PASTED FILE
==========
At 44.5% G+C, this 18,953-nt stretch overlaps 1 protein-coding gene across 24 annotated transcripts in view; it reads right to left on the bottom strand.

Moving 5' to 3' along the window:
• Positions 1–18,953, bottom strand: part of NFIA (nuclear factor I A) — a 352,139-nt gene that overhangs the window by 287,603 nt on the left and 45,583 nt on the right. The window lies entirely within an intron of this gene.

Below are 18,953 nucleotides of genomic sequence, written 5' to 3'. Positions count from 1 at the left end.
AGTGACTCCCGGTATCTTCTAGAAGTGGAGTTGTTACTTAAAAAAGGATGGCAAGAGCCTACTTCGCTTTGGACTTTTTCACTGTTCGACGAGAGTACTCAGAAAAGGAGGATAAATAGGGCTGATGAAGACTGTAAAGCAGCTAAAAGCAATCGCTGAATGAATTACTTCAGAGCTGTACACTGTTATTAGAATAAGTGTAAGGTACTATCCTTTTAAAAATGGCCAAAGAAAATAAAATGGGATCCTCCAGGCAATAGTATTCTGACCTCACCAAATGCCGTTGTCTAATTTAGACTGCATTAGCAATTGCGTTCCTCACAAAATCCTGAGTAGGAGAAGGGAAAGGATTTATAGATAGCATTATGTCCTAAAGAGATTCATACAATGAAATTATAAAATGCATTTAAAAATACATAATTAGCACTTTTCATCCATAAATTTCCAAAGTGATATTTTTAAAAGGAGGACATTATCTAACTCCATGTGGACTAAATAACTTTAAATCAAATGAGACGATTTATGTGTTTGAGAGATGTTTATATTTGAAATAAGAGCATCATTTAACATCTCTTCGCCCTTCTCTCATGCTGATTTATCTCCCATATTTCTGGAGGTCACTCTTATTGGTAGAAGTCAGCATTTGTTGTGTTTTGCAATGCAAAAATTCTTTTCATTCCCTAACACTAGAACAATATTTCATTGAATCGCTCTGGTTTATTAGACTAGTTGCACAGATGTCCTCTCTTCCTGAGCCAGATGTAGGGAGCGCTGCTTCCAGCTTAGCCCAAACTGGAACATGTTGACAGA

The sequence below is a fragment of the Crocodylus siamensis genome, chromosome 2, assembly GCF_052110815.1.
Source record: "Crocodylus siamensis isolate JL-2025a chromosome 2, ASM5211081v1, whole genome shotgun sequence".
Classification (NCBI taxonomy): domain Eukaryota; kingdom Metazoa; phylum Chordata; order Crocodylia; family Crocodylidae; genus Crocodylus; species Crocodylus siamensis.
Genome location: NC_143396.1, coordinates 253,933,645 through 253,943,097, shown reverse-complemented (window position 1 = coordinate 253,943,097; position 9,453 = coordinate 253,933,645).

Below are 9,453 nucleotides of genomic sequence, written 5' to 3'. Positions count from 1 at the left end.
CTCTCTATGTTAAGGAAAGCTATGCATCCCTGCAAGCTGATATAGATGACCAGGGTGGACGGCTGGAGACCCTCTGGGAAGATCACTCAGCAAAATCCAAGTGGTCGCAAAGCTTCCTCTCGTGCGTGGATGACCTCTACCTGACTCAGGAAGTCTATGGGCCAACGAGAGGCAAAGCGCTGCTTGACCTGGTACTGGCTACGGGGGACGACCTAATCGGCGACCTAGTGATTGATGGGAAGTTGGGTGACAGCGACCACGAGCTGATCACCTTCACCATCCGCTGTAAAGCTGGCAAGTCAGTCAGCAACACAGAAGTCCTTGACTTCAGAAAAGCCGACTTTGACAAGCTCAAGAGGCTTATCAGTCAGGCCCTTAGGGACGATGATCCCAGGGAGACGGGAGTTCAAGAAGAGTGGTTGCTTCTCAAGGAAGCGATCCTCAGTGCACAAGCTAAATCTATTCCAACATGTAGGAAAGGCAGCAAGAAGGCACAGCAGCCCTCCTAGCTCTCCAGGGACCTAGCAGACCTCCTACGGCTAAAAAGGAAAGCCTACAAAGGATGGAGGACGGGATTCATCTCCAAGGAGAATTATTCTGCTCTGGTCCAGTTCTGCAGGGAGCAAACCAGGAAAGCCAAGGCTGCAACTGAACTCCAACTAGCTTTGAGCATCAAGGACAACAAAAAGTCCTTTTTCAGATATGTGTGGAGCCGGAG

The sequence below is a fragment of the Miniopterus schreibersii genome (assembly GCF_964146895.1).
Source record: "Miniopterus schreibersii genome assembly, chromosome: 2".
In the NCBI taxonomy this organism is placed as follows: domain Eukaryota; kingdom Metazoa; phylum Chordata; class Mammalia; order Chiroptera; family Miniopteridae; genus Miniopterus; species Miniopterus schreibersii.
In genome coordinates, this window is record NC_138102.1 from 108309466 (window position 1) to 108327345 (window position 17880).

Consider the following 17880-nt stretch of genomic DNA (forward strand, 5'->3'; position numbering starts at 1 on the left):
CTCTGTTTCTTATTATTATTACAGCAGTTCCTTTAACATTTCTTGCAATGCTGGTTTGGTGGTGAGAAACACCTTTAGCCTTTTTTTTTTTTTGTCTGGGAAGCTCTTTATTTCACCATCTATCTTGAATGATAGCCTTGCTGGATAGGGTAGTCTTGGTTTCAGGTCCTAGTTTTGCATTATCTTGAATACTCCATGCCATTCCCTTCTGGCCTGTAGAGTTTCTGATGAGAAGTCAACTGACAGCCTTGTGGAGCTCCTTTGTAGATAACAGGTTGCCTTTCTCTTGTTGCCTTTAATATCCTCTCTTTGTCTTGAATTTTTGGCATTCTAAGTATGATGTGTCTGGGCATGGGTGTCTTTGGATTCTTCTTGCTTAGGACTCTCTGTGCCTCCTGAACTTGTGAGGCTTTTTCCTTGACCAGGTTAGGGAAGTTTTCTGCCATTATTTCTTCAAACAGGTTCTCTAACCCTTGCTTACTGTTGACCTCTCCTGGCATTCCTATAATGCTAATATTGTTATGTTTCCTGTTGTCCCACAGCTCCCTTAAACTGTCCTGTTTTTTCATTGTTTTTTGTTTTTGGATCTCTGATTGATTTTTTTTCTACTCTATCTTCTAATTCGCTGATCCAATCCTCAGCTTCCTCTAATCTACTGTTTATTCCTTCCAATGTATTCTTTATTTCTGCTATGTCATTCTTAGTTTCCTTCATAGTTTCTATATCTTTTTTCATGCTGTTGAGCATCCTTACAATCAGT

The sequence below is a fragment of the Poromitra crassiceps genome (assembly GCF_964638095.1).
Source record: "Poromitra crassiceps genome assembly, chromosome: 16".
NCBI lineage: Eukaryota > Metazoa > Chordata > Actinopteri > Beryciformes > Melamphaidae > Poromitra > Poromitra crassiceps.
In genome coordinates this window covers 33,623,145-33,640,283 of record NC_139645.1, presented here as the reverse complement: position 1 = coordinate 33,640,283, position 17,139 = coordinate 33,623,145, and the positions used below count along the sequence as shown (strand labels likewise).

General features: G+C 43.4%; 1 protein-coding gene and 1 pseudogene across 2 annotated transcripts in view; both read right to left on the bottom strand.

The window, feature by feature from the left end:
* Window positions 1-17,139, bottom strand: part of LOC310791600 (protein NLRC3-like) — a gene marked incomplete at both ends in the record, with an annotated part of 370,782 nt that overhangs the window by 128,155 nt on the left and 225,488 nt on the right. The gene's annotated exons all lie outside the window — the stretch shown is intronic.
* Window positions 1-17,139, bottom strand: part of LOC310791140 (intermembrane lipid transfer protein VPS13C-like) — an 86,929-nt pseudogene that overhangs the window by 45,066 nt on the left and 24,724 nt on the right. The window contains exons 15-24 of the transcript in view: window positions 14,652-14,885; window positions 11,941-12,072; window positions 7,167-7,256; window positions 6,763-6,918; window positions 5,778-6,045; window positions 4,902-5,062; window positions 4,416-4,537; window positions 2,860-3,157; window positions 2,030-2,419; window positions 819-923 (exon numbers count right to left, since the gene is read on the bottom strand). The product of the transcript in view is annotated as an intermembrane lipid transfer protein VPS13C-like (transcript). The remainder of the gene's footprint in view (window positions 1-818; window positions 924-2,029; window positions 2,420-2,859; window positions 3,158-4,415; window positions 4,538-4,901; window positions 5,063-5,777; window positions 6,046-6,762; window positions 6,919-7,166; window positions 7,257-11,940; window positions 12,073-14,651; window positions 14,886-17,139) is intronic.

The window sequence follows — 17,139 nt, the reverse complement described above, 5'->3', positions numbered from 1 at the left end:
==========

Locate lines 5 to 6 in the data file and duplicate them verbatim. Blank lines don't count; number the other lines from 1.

AGTGACTCCCGGTATCTTCTAGAAGTGGAGTTGTTACTTAAAAAAGGATGGCAAGAGCCTACTTCGCTTTGGACTTTTTCACTGTTCGACGAGAGTACTCAGAAAAGGAGGATAAATAGGGCTGATGAAGACTGTAAAGCAGCTAAAAGCAATCGCTGAATGAATTACTTCAGAGCTGTACACTGTTATTAGAATAAGTGTAAGGTACTATCCTTTTAAAAATGGCCAAAGAAAATAAAATGGGATCCTCCAGGCAATAGTATTCTGACCTCACCAAATGCCGTTGTCTAATTTAGACTGCATTAGCAATTGCGTTCCTCACAAAATCCTGAGTAGGAGAAGGGAAAGGATTTATAGATAGCATTATGTCCTAAAGAGATTCATACAATGAAATTATAAAATGCATTTAAAAATACATAATTAGCACTTTTCATCCATAAATTTCCAAAGTGATATTTTTAAAAGGAGGACATTATCTAACTCCATGTGGACTAAATAACTTTAAATCAAATGAGACGATTTATGTGTTTGAGAGATGTTTATATTTGAAATAAGAGCATCATTTAACATCTCTTCGCCCTTCTCTCATGCTGATTTATCTCCCATATTTCTGGAGGTCACTCTTATTGGTAGAAGTCAGCATTTGTTGTGTTTTGCAATGCAAAAATTCTTTTCATTCCCTAACACTAGAACAATATTTCATTGAATCGCTCTGGTTTATTAGACTAGTTGCACAGATGTCCTCTCTTCCTGAGCCAGATGTAGGGAGCGCTGCTTCCAGCTTAGCCCAAACTGGAACATGTTGACAGA

The sequence below is a fragment of the Crocodylus siamensis genome, chromosome 2, assembly GCF_052110815.1.